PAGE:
Marine Interstitial: Poecilostomatoida and Cyclopoida (copepoda) of Australia
BRILL, 2008 - Science - 331 pages
The prime function of the interstitial system is the processing of organic material flushed into the sand. It functions as a carbon sink, which has significant implications in this age, in which we are trying to fight carbon levels in the atmosphere. Copepods are top predators here and thus crucially important. This book presents the first data about cyclopoid and poecilostomatoid copepods from the Australian marine interstitial. It includes one new cyclopoid family, the second record of the poecilostomatoid family Polyankyaliidae, one new genus, and 21 new species. A zoogeographic analysis of the copepods recorded emphasizes the importance of looking at small-scale patterns when inferring Gondwanaland biogeography, and a number of distinct zoogeographic regions is now becoming apparent in Australia.
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Preface and summary
Material and methods
Order Cyclopoida Rafinesque 1815
Key to Australian species of the genus Cyclopina
Key to species of the genus Neocyclops
Key to Australian species of the genus Halicyclops
Other editions - View all
Marine Interstitial Poecilostomatoida and Cyclopoida (copepoda) of Australia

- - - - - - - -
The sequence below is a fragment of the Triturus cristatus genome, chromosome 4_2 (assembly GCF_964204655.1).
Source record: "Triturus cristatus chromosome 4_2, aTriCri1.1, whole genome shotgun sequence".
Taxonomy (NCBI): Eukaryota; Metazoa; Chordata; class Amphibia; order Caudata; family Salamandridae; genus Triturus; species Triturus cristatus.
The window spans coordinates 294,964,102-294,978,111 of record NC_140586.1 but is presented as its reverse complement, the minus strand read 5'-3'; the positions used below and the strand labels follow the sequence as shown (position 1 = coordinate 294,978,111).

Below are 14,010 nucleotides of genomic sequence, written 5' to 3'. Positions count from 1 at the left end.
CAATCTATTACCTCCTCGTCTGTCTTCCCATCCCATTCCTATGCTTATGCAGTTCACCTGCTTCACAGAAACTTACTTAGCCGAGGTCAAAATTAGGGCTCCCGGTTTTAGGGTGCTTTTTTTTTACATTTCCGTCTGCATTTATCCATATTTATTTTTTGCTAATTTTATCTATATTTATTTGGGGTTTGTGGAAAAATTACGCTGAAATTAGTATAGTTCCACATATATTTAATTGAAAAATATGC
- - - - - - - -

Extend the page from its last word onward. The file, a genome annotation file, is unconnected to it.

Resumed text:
No preview available - 2008
Common terms and phrases
antenna antennula apical seta apical spine armature armed armed with three August basal base basis Beach bipinnate caudal rami cephalothorax characters close completely comprising copepods copulatory coxa coxobasis Cyclopina described distal distal margin distribution dorsal view elements endite exopodal female fifth leg fifth pedigerous somite five formula four fourth leg fourth swimming leg fused genera geniculate genital double somite genus greatest width habitus inner margin intercoxal sclerite interstitial Karanovic lateral leg fig length long as wide longer male mandibula maxilliped middle minute narrow Neocyclops ornamented outer margin outermost plumose pores praecoxa proximal reaching relatively representing robust Second endopodal segment sensilla serrated short shorter similar single Sixth leg slender slide slightly smooth seta South species spine spiniform spinules strong subapical swimming leg syncoxa third endopodal segment three-segmented twice as long unipinnate unornamented urosome urosomite ventral visible Western Australia